The Portland Japanese Garden is a meticulously maintained, tranquil beauty with five distinct gardens. Influenced by Shinto, Buddhist, and Taoist philosophies, there is always “something more” in these compositions of stone, water, and plants than meets the eye. Three of the essential elements used to create a Japanese garden are stone, the “bones” of the landscape; water, the life-giving force; and plants, the tapestry of the four seasons. Japanese gardens are asymmetrical in design and reflect nature in idealized form.It’s no wonder it was proclaimed one of the most authentic Japanese gardens outside of Japan. We loved wandering the lush green and peaceful garden taking photos of walkways and views of the city and Mount Hood. And selfies with our selfie stick. 🙂
Columbia River Gorge – Wahkeena and Multnomah Falls
One of the highlights of our trip was our Saturday hiking adventure outside of the city. After we got our ZipCar – a badass minivan – and Blue Star donuts, we drove out to the Columbia River Gorge to check out the evergreen canyons and soaring waterfalls.
On the way, we stopped at the Women’s Forum State Scenic Viewpoint. It’s no wonder it’s called “scenic” – the views there are breathtaking, and it’s one of the best spots to soak in a view of the magnificent Columbia River Gorge. It was a perfect place for us to take lots of pictures. Including some silly photos.
There was no parking right by Multnomah Falls, so we drove a bit further and parked by Wahkeena Falls, one of the more popular destinations in the gorge. Even though it’s not as huge as some of the other falls, it’s beautiful in its own way, because it falls this way and that, takes a plunge, then horsetails and cascades.
We hiked from Wahkeena to see Multnomah Falls, the nation’s second tallest falls. According to Native American lore, Multnomah Falls was created to win the heart of a young princess who wanted a hidden place to bathe. Although you can see the top portion of the falls from the highway, it’s best to get a view up close to get a mind-boggling perspective of the sheer magnitude of the falls. A short path leads to a icy cascade of water framed by a mossy grotto of dark rock and the arched Benson Footbridge.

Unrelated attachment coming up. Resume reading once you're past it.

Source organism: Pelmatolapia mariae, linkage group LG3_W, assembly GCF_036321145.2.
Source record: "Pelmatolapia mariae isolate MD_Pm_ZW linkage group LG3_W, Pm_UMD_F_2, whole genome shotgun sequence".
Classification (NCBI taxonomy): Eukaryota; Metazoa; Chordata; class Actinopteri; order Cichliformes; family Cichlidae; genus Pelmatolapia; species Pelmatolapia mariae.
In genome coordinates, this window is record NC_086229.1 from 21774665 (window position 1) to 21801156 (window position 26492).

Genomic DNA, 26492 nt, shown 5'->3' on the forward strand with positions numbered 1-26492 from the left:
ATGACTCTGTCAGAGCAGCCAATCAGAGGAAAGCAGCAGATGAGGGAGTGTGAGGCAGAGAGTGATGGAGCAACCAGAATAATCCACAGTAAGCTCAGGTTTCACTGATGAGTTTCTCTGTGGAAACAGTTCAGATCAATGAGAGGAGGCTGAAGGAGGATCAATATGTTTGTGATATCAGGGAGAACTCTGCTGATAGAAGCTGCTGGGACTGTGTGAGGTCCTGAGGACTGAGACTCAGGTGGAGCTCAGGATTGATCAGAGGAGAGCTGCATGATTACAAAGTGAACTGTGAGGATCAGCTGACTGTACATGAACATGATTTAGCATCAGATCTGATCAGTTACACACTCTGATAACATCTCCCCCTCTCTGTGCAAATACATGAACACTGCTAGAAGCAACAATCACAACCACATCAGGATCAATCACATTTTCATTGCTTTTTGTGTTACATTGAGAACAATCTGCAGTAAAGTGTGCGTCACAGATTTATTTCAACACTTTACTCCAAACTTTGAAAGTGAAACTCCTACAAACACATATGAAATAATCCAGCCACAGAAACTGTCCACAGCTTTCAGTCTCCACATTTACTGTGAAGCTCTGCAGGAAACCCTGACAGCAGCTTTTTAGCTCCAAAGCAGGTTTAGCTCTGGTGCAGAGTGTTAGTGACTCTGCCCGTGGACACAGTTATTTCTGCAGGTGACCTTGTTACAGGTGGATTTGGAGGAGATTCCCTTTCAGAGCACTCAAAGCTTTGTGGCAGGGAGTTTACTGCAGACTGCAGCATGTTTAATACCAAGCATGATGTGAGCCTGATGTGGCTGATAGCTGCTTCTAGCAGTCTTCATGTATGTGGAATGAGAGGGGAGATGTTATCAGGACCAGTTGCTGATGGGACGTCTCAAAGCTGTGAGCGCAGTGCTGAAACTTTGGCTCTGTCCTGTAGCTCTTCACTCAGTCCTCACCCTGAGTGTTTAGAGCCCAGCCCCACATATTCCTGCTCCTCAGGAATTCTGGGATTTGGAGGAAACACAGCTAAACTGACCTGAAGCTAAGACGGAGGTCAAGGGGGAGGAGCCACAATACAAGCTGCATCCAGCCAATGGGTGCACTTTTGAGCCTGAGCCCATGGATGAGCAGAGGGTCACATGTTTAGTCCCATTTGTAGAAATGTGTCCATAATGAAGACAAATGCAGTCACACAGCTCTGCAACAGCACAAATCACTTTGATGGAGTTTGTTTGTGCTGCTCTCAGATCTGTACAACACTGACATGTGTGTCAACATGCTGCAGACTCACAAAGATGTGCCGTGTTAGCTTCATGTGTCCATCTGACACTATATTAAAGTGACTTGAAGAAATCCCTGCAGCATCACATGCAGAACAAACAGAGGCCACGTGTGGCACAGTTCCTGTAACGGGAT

For a closer view, we walked another several hundred feet up the paved trail to the bridge, which spans the falls at the first tier’s misty base. Standing on the bridge you have a perfect view of the top tier and is a great place for selfies as demonstrated below by Kimen.
It was a happy, active, and scenic day for all of us. I wish we had more time to go further out and explore more of the gorge, Cascade Locks, and Hood River.
Powell’s City of Books
Another favorite of ours was Powell’s Books. Powell’s headquarters, dubbed Powell’s City of Books, is the largest independent new and used bookstore in the world. For all of us nerdy – geeky? – gal readers, it was fun to cruise the aisles and thumb through pages of old and new books. We like big books and we cannot lie.
As you can probably tell from this post and the previous one, I (we) loved Portland. What’s not to love? There is great food, it’s absolutely stunning, there is so much to do and enjoy, and it’s pretty darn affordable! If I could get some friends to join me, I’d move there in a heart beat. In the meantime, I’ll definitely plan another visit soon so I can enjoy more hikes, more food, and more Portland.